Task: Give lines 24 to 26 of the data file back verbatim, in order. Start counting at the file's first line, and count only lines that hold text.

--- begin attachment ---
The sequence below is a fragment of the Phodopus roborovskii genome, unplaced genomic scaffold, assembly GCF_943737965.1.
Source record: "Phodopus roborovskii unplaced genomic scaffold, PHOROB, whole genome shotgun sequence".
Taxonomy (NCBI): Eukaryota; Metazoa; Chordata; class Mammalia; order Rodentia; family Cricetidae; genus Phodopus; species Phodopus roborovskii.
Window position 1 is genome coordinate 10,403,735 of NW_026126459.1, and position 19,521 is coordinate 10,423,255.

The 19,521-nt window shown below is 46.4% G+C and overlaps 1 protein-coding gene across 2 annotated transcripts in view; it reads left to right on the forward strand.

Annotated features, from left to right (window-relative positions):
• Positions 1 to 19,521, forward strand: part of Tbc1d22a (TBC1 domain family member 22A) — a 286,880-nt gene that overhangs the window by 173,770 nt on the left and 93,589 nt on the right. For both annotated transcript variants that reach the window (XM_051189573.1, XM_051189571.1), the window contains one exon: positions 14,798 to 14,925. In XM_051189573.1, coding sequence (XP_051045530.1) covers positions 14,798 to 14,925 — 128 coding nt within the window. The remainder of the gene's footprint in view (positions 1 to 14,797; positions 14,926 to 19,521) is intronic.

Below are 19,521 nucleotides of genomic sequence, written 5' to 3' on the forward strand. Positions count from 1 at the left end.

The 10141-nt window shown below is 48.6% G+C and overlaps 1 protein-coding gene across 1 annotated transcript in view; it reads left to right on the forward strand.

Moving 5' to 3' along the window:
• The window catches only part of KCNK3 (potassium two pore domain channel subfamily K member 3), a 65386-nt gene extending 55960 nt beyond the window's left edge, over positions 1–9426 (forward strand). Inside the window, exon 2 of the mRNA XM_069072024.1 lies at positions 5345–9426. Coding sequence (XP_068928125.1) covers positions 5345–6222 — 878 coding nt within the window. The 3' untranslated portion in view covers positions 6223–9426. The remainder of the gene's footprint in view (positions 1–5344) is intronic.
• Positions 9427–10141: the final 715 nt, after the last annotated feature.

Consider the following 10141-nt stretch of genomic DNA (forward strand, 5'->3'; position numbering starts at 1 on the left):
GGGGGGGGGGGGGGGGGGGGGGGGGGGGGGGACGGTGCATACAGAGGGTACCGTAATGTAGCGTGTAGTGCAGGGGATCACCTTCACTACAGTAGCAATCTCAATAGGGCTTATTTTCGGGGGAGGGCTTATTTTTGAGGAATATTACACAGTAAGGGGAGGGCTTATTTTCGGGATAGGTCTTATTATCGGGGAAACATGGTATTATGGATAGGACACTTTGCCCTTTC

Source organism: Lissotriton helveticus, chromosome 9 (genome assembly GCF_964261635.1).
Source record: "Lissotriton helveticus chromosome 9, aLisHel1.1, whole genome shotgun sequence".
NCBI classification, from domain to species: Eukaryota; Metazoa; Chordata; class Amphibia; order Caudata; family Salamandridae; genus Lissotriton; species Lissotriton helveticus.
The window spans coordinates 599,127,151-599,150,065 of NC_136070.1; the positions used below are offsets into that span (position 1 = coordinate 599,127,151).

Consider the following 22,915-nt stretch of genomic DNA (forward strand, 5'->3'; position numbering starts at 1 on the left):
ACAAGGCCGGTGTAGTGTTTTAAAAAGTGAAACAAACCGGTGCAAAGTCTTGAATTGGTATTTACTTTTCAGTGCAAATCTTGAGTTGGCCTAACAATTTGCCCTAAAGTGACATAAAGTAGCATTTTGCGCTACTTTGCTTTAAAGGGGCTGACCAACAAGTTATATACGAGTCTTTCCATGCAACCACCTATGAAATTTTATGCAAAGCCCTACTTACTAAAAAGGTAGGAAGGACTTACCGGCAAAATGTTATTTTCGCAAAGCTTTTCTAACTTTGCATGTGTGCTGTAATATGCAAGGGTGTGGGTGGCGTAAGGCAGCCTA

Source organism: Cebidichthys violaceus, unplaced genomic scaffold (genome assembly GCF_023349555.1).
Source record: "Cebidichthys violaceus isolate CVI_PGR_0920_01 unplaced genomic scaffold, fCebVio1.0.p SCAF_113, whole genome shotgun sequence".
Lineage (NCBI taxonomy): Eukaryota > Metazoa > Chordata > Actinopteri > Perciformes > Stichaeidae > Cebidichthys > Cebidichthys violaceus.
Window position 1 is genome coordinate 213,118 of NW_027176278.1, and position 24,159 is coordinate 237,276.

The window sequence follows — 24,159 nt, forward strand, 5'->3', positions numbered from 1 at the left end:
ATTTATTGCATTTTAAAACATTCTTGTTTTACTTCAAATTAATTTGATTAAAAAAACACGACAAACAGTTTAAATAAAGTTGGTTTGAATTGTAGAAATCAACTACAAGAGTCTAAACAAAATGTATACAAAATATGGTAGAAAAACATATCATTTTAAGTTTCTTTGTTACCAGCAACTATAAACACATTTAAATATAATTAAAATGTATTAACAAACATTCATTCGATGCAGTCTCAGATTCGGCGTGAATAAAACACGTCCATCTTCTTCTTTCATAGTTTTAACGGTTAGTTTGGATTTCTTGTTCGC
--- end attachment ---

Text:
Window position 1 is genome coordinate 213,118 of NW_027176278.1, and position 24,159 is coordinate 237,276.

The window sequence follows — 24,159 nt, forward strand, 5'->3', positions numbered from 1 at the left end:
ATTTATTGCATTTTAAAACATTCTTGTTTTACTTCAAATTAATTTGATTAAAAAAACACGACAAACAGTTTAAATAAAGTTGGTTTGAATTGTAGAAATCAACTACAAGAGTCTAAACAAAATGTATACAAAATATGGTAGAAAAACATATCATTTTAAGTTTCTTTGTTACCAGCAACTATAAACACATTTAAATATAATTAAAATGTATTAACAAACATTCATTCGATGCAGTCTCAGATTCGGCGTGAATAAAACACGTCCATCTTCTTCTTTCATAGTTTTAACGGTTAGTTTGGATTTCTTGTTCGC